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After halting F-22 flights, US Air Force examines other jets for oxygen faults

altAfter ordering a stand-down of all F-22 Raptors on May 3, the US Air Force is now examining other jets for similar faults with their onboard oxygen generating systems. Many US Air Force aircraft share the same oxygen equipment.

A deadly F-22 crash on November 16 last year prompted the Air Force to begin investigating the On-Board Oxygen Generation Systems (OBOGS) aboard the F-22, F-35 Lightning II Joint Strike Fighter (JSF) and other tactical aircraft and trainers. The service last week stood down all F-22s after a spike in incidents potentially related to hypoxia.

"No other airframes have been stood down due to this investigation; however, a parallel investigation is taking place on the on-board oxygen generation systems on the A-10, F-15E, F-16, F-35 and T-6 aircraft," said Captain Jennifer Ferrau, an Air Force spokeswoman for Air Combat Command (ACC).

Since January, Raptors have been kept at altitudes below 25 000 feet during the ongoing investigation in order to lessen the risk in case their oxygen systems malfunctioned. If the OBOGS failed at 25 000 feet pilots would have time to recover to lower altitudes where there is enough oxygen in the atmosphere. This is not the case when the aircraft flies at its 50 000 feet ceiling, as the pilot would only have ten seconds of consciousness.

As the Air Force could not say when the F-22 would be flying again, the entire fleet is standing down indefinitely.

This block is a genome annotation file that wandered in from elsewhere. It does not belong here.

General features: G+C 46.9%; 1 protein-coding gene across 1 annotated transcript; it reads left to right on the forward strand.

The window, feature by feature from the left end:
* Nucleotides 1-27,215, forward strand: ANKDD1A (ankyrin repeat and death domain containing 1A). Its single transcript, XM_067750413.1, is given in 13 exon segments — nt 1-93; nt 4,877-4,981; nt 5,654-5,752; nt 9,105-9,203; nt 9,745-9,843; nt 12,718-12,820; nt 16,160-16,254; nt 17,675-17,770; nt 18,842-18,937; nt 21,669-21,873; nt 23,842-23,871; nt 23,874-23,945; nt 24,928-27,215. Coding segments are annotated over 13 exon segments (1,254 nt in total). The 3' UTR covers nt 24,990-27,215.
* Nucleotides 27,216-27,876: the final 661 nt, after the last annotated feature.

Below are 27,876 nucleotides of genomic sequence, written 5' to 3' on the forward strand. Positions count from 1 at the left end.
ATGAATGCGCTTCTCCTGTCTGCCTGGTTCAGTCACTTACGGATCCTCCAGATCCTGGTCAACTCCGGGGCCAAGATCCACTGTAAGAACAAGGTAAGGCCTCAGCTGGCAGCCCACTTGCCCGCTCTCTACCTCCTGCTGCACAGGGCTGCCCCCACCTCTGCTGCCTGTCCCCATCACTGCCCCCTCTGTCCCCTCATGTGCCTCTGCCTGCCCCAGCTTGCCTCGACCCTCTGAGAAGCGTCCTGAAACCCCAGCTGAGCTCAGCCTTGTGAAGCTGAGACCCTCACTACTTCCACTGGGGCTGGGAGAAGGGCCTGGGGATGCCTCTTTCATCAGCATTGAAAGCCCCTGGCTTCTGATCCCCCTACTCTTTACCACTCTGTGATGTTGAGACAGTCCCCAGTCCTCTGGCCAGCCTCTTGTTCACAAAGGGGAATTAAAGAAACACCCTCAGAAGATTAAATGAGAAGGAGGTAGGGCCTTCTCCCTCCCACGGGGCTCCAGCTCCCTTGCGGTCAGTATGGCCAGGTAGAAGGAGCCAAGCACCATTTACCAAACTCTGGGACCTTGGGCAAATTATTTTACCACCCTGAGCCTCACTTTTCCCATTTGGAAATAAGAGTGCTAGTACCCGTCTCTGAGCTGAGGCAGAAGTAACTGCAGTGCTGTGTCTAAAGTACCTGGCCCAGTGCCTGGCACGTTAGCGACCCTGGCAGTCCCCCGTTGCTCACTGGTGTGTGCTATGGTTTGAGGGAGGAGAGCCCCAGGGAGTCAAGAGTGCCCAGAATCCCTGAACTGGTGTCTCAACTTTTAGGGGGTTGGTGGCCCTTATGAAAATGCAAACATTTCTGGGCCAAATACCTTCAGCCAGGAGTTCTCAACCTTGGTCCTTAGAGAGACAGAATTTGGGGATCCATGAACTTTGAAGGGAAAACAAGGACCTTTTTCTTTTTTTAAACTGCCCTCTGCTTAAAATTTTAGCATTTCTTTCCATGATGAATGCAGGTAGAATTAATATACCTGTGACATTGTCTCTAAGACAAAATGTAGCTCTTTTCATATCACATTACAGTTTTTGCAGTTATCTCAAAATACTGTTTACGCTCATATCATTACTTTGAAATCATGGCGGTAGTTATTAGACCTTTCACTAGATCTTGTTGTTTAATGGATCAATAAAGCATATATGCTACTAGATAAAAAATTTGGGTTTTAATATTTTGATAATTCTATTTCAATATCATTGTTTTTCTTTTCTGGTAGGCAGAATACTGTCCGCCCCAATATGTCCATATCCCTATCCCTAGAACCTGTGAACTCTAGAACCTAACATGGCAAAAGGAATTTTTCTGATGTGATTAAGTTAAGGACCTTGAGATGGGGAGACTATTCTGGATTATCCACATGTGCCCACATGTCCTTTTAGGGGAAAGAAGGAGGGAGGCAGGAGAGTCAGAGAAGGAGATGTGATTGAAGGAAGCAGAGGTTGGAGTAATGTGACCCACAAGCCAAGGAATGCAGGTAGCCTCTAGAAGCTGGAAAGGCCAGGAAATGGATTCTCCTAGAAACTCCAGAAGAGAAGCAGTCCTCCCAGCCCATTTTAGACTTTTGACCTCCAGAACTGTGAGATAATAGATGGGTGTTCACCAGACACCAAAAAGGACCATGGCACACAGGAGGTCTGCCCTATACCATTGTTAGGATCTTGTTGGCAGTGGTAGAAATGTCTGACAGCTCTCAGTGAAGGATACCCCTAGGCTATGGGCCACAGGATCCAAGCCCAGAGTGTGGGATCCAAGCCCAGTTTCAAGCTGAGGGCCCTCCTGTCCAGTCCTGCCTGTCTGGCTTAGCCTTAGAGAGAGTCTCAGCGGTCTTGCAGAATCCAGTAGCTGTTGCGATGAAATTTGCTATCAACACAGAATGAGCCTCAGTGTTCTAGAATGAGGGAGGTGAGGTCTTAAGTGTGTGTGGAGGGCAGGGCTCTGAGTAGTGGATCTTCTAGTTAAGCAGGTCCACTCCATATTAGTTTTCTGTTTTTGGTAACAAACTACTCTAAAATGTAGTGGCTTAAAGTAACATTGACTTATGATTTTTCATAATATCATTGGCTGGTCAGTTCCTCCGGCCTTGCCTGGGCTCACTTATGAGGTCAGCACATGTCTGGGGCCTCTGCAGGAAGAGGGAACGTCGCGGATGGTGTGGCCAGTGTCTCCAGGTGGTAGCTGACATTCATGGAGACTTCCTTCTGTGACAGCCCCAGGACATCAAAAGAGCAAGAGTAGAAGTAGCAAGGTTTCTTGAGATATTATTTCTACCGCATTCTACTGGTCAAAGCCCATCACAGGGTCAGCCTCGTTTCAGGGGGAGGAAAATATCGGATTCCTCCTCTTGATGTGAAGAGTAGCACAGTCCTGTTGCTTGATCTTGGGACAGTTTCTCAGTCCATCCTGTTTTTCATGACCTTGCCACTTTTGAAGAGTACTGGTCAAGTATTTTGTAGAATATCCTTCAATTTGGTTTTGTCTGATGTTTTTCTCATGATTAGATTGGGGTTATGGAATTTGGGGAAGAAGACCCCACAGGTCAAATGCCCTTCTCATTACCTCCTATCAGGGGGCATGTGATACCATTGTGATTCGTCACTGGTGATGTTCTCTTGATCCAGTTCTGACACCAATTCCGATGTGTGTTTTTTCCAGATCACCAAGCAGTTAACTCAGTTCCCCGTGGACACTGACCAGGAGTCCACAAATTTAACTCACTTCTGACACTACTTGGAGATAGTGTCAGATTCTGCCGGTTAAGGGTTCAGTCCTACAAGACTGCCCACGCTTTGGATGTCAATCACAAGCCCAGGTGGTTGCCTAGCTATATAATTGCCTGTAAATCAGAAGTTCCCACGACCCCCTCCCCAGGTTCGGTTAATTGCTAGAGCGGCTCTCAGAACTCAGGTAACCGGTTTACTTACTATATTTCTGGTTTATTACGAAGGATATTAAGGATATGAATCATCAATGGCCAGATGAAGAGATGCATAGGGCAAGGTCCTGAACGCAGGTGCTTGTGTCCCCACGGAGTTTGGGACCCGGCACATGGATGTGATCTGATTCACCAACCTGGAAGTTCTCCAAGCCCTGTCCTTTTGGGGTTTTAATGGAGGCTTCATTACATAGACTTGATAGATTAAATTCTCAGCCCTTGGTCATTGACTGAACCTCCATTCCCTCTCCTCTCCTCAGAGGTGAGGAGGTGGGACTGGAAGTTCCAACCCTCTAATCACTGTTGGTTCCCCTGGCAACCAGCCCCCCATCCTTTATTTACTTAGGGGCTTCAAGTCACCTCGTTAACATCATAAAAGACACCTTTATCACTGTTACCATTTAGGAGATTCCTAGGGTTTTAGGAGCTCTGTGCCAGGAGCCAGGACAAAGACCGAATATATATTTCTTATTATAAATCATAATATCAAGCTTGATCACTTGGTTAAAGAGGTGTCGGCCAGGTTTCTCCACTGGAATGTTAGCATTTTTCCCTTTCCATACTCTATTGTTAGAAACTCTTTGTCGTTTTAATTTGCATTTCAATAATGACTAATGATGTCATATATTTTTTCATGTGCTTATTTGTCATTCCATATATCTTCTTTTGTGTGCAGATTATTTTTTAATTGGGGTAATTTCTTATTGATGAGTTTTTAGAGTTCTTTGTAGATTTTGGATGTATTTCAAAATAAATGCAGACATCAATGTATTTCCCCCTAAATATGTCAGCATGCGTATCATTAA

"We are still working to pinpoint the exact nature of the problem. It is premature to definitively link the current issues to the OBOGS system," Ferrau said. "The safety of our airmen is paramount and we will take the necessary time to ensure we perform a thorough investigation."

There have been nine suspected cases of hypoxia during F-22 operations since mid-2008, and recently there have been 14 recorded OBOGS incidents.

"Over the last week, we have experienced five additional F-22 'Physiological-Hypoxia Like' events across the Air Force, which led Commander of Air Combat Command to establish the current F-22 stand-down," Ferrau said. Ferrau reports "increased frequency of pilot reported physiological incidents such as hypoxia and decompression sickness."

F-22 manufacturer Lockheed Martin has deployed a team to assist the Air Force during its OBOGS investigation, according to company spokesperson Stephanie Stinn.
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